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Sixty-Eight percent of all U.S. households owned a pet, according to a recent survey by the American Pet Products Association. That means that if you’re selling a home, odds are you will have a pet.

But pets can hurt you when selling a home, especially if you don’t take steps to get your house ready from seeming like a dog or cat is running around. A good idea might even be to get your pet out for a while—such as keeping them with a family member or friend during open houses or home showings.

Some may argue that a pet is one of the family and there’s nothing wrong with a pet running around a home. But house hunters who don’t like pets or are afraid of them, might be put off by a pet when they come look at the house.

Or, someone who is an animal lover might devote so much attention to the pet, that they might not see your home for what it is. And that could be even worse.

And if we’re talking worst-case scenarios, a pet might bite or scratch a prospective buyer, setting you up for a lawsuit and naturally ending any chance of a sale.

But if you don’t want to move Fido or Mittens out of the home, you should at least take them for a walk or to the park on weekends when people come to showings.

You can also schedule a pet daycare or grooming appointment when people are coming by. The more people in the home, the more likely the animal is to be distracting. Most important, with so many people coming in and out of the house, you don’t want to worry about a dog getting out.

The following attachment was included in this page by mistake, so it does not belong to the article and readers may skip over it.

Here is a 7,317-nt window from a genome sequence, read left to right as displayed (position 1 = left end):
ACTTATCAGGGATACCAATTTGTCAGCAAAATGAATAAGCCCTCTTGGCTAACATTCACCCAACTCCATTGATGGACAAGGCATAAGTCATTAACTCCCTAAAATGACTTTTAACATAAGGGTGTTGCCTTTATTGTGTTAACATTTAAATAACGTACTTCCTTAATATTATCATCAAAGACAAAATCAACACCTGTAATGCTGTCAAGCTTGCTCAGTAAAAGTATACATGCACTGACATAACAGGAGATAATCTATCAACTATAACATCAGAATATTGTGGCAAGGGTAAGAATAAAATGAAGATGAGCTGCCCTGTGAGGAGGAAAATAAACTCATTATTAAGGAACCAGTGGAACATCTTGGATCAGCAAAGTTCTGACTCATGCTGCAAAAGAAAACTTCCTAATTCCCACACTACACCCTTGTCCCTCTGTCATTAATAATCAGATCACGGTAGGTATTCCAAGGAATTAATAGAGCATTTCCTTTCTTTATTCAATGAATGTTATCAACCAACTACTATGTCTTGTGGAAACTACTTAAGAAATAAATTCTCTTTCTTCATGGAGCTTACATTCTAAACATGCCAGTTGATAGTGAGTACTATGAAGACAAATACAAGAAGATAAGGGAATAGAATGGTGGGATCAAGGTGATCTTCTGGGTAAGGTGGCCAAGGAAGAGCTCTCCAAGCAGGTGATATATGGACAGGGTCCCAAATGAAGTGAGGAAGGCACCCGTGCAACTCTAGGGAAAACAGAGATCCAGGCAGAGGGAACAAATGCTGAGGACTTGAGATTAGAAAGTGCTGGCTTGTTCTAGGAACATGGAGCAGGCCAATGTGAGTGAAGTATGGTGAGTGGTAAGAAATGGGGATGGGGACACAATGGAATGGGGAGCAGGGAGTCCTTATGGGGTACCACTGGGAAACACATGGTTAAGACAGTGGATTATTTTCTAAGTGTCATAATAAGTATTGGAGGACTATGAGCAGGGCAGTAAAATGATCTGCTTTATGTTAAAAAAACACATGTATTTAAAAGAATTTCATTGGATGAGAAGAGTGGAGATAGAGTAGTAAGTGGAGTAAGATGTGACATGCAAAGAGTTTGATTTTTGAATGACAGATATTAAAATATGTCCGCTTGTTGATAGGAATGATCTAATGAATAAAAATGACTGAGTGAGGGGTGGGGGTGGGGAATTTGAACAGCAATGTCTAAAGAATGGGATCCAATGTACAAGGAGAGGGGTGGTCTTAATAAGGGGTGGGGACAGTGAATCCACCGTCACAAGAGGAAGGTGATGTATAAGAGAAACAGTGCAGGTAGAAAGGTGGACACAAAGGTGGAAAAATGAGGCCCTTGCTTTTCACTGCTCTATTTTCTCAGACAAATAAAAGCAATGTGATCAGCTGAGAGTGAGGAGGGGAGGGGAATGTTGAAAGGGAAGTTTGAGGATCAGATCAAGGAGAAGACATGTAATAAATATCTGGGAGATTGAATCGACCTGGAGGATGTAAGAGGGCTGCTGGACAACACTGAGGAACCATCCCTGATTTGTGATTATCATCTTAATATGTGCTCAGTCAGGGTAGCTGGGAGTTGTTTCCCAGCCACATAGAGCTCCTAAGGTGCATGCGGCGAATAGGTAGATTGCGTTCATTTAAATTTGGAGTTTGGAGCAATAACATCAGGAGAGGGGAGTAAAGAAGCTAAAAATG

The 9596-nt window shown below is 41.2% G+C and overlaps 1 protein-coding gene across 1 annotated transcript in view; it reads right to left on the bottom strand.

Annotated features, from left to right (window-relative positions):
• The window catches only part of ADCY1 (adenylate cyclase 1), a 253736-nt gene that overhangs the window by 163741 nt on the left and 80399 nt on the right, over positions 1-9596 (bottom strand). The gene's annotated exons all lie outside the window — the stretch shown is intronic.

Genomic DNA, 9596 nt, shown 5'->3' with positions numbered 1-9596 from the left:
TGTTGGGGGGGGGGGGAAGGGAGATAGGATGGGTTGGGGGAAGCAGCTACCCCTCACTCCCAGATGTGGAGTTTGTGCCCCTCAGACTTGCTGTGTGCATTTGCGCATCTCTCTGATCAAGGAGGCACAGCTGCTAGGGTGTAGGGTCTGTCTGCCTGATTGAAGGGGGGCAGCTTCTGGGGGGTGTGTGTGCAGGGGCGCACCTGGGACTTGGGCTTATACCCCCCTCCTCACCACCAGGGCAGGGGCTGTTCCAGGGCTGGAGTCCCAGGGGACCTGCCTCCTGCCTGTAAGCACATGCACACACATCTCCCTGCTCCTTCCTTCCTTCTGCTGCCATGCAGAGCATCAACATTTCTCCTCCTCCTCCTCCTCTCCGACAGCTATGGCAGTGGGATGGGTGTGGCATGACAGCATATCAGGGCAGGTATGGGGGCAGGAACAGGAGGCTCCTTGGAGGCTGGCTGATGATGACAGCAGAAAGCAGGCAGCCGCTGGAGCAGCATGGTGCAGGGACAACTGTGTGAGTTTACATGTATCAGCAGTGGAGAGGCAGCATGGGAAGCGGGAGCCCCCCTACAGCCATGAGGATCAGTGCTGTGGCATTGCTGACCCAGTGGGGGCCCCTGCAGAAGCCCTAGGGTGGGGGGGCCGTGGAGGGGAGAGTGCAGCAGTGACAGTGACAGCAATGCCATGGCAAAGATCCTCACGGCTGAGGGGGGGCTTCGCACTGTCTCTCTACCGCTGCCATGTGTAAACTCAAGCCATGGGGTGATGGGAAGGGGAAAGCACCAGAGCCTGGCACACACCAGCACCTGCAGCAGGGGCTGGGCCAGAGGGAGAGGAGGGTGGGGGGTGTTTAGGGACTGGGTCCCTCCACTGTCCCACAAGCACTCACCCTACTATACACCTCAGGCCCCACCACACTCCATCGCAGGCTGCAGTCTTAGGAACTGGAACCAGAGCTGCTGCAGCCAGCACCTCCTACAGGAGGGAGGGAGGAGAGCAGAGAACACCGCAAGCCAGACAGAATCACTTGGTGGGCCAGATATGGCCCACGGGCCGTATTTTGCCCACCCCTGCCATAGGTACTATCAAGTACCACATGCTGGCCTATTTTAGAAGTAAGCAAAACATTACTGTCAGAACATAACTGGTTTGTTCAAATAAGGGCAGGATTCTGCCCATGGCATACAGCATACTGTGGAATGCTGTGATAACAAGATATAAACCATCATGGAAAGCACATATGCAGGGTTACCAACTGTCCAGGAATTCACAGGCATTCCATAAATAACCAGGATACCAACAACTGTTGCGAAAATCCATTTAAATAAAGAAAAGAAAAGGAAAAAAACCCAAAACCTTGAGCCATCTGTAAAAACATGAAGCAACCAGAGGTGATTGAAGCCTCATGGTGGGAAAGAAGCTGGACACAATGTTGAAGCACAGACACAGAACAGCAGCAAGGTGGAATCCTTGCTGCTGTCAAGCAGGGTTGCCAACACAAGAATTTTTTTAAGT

As for the house itself, be sure to fix or hide any damage that your pet may have caused. Spills around a water bowl or hair on the furniture are all parts of living with a pet, so be sure to vacuum thoroughly and clean as best you can.

Next, put food bowls away, dump out any litter (and bring the box to the garage) if you have cats, and put any toys neatly away.

Open windows to let in fresh air and remove any pet odors, utilize air fresheners and products that remove pet odors from carpets and furniture.

Once done, invite a neighbor over for an honest assessment if there are odors in the home, as often it can be difficult for a pet owner to notice smells caused by the animal themselves.

Another great tip is not to forget the outside. Fill any holes your dog might have dug up. Get rid of any plants or decorations a dog might have chewed. And it goes without saying that any messes from a pet need to be cleaned up. Do all this, and you and your pets will be barking or meowing with joy in no time at all.

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